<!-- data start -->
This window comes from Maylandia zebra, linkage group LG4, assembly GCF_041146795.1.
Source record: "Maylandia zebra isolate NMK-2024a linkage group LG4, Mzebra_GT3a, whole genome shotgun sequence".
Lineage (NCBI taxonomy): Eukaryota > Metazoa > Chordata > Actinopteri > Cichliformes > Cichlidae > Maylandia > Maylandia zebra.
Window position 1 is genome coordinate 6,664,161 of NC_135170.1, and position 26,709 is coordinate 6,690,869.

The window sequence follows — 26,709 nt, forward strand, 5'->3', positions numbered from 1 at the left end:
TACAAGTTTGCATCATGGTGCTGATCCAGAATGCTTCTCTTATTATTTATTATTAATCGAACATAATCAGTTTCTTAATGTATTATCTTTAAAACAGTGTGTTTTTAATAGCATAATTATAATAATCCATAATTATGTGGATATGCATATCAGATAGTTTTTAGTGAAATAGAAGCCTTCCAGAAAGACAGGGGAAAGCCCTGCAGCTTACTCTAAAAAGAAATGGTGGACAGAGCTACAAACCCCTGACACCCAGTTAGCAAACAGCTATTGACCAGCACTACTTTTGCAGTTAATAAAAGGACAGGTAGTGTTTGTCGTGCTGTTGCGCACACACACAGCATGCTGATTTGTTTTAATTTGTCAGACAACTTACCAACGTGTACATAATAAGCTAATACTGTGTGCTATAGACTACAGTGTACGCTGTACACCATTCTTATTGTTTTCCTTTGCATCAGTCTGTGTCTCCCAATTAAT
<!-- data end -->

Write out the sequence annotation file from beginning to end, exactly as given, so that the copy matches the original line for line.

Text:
This window comes from Maylandia zebra, linkage group LG4, assembly GCF_041146795.1.
Source record: "Maylandia zebra isolate NMK-2024a linkage group LG4, Mzebra_GT3a, whole genome shotgun sequence".
Lineage (NCBI taxonomy): Eukaryota > Metazoa > Chordata > Actinopteri > Cichliformes > Cichlidae > Maylandia > Maylandia zebra.
Window position 1 is genome coordinate 6,664,161 of NC_135170.1, and position 26,709 is coordinate 6,690,869.

The window sequence follows — 26,709 nt, forward strand, 5'->3', positions numbered from 1 at the left end:
TACAAGTTTGCATCATGGTGCTGATCCAGAATGCTTCTCTTATTATTTATTATTAATCGAACATAATCAGTTTCTTAATGTATTATCTTTAAAACAGTGTGTTTTTAATAGCATAATTATAATAATCCATAATTATGTGGATATGCATATCAGATAGTTTTTAGTGAAATAGAAGCCTTCCAGAAAGACAGGGGAAAGCCCTGCAGCTTACTCTAAAAAGAAATGGTGGACAGAGCTACAAACCCCTGACACCCAGTTAGCAAACAGCTATTGACCAGCACTACTTTTGCAGTTAATAAAAGGACAGGTAGTGTTTGTCGTGCTGTTGCGCACACACACAGCATGCTGATTTGTTTTAATTTGTCAGACAACTTACCAACGTGTACATAATAAGCTAATACTGTGTGCTATAGACTACAGTGTACGCTGTACACCATTCTTATTGTTTTCCTTTGCATCAGTCTGTGTCTCCCAATTAAT